The 30 foot tall sculpture used to slowly move its right leg up and down, but the mechanism is in disrepair.

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The Hollywood Sign was originally built in 1923 as a temporary advertisement for a housing development called "Hollywoodland".   Its letters were 50 feet high and lit with about 4000 light bulbs.

The sign soon became an icon, and in 1949 the Hollywood Chamber of Commerce took responsibility for it, but reduced it to "Hollywood" and removed the lighting.

Hollywood is considered a glamorous place by almost everyone, except for people who know anything about Los Angeles!   The area has actually suffered badly from urban blight, and the sign underwent the same fate, enduring many indignities along the way.   As early as 1928, the sign's drunken caretaker ran his Model A Ford off the hill, destroying the letter "H", which was restored and in 1932 was literally used as a jumping off point for a Hollywood starlet's successful suicide attempt.   The 1949 restoration helped, but things went steadily downhill until by the 1970s the first "O" had half collapsed and the final "O" had fallen completely.

The sign was saved by an unlikely band of rescuers, led by the shock rocker Alice Cooper who donated a 45 foot tall replacement for the final "O" in the name of Groucho Marx!   Hugh Hefner donated the "Y", and less controversial people like Andy Williams and Gene Autry donated other letters.

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This mural in Hollywood celebrates many of the movie industry's most famous performers.

In the front row you can see Humphrey Bogart, Marilyn Monroe, Charlie Chaplin, W.C. Fields with Shirley Temple on his knee and Lassie at his feet, and James Dean.   I'm not a great movie buff, but perhaps that's Audrey Hepburn in the second row with Mae West at the other end, and other stars scattered around include Paul Newman and Robert Redford, Woody Allen, Laurel and Hardy, and Richard Pryor.   And don't forget to look in the lobby, where E.T. is phoning home!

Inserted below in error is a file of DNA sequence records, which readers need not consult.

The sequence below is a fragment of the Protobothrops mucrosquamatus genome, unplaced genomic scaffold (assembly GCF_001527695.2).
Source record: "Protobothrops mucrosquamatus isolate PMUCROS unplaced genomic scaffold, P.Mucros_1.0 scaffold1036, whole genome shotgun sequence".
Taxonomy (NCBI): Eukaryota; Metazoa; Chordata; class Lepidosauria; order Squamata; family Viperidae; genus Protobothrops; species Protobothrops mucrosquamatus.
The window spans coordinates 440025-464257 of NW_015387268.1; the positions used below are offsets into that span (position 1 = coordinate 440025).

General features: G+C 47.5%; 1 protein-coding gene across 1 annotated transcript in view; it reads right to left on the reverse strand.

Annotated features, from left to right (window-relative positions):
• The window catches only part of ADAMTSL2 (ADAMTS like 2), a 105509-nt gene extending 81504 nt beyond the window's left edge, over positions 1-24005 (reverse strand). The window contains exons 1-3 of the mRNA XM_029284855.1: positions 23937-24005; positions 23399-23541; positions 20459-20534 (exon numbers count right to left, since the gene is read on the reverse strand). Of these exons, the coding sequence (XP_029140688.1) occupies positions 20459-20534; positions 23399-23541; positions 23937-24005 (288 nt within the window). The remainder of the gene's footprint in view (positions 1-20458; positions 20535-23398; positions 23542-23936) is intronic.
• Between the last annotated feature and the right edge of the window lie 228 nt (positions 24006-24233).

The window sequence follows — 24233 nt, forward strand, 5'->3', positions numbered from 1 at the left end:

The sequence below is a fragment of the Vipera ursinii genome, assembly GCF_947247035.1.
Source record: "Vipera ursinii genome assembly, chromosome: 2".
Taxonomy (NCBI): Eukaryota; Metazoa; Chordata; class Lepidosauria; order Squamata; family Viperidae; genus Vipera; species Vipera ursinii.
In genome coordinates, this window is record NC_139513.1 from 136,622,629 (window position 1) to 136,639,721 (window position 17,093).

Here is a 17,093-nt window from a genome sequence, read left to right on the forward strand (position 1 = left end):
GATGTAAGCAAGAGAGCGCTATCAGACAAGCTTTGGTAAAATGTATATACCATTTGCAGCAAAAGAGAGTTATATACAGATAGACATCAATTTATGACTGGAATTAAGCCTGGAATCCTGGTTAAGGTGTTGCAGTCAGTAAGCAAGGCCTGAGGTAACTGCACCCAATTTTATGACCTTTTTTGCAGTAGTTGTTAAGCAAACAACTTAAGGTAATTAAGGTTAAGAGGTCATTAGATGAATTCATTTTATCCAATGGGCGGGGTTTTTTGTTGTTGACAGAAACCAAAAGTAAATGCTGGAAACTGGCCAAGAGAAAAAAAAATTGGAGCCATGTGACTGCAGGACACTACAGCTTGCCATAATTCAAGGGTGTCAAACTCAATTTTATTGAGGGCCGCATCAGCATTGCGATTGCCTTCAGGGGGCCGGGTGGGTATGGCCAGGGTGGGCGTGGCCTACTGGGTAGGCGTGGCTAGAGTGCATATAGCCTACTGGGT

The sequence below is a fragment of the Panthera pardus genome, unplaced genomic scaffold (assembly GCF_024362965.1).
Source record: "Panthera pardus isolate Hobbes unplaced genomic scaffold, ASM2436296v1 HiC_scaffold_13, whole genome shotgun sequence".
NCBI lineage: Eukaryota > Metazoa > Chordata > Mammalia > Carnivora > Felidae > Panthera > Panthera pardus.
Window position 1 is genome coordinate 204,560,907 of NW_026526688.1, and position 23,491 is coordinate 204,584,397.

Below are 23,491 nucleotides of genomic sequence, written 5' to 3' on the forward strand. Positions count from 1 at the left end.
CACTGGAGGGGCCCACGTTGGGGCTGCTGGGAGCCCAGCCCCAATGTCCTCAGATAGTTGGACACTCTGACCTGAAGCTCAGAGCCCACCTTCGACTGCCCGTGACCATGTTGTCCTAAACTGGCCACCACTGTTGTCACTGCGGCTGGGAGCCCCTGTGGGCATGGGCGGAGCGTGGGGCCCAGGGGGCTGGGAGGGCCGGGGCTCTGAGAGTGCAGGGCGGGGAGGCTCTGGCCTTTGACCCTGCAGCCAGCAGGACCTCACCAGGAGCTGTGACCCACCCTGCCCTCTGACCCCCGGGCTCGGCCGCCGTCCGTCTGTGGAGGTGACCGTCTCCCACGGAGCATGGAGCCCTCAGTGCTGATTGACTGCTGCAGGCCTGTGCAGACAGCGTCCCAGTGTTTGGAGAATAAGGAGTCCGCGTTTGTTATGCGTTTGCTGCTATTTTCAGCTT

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The Hollywood Walk of Fame has over 2000 stars dedicated to actors in movies, television, theater and radio, as well as musicians, and assorted dedicatees like the first Americans to walk on the moon, a couple of mayors and even Disneyland!

One of the most popular stars belongs to James Dean, who died at age 24 in a motor accident in 1955.   Although he only starred in three movies over a two year period, his mystique continued to grow and his estate still earns $5 million a year from his work!

Here's another star, belonging to a four-footed performer.   I guess we should call this a "dog star" (but no, Siriusly folks...).

Lassie, it might be shocking to learn, was actually a Laddie, or in fact a whole sequence of Laddies!

Male collies are larger and have better coats than females, and so the first Lassie was a dog called Pal, who appeared in this role in seven movies and two television programs.   Ten more generations of his descendants have earned their dog food in the same way.

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The hand and foot prints outside Grauman's Chinese Theater is another tradition in Hollywood, dating all the way back to the 1920s.   You can see imprints of Al Jolson's knees, Betty Grable's legs, John Wayne's fist and Bob Hope's nose, as well as inanimate objects including Harold Lloyd's eye glasses, George Burn's cigar, Roy Roger's gun and the wands of the three stars of the Harry Potter movies.

Arnold Schwarzenegger was honored not only for his movies but also for his role as California's Governator, which started about a year before his prints were set in concrete for posterity.

I was surprised to see how narrow Arnie's feet are, looking very much like something a girlie-man might possess!   Of course, if Governor Schwarzenegger challenges me to a fist fight I'll be only too pleased to offer a retraction!

Capitol Records moved its headquarters from Los Angeles to New York some years ago, but they left the classic Capitol Records Tower behind!

Built in 1956, the design has aged very well.   The building is said to resemble a platter of vinyl records on a turntable, with the spike at the top being the center spindle!

The aircraft warning light at the top of the spike flashes the morse code for "Hollywood", and Samuel Morse's own granddaughter flipped the "on" switch for it when the building first opened.

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You can visit many of Hollywood's movie stars and musicians at the Hollywood Forever Cemetery, but don't expect them to sign any autographs.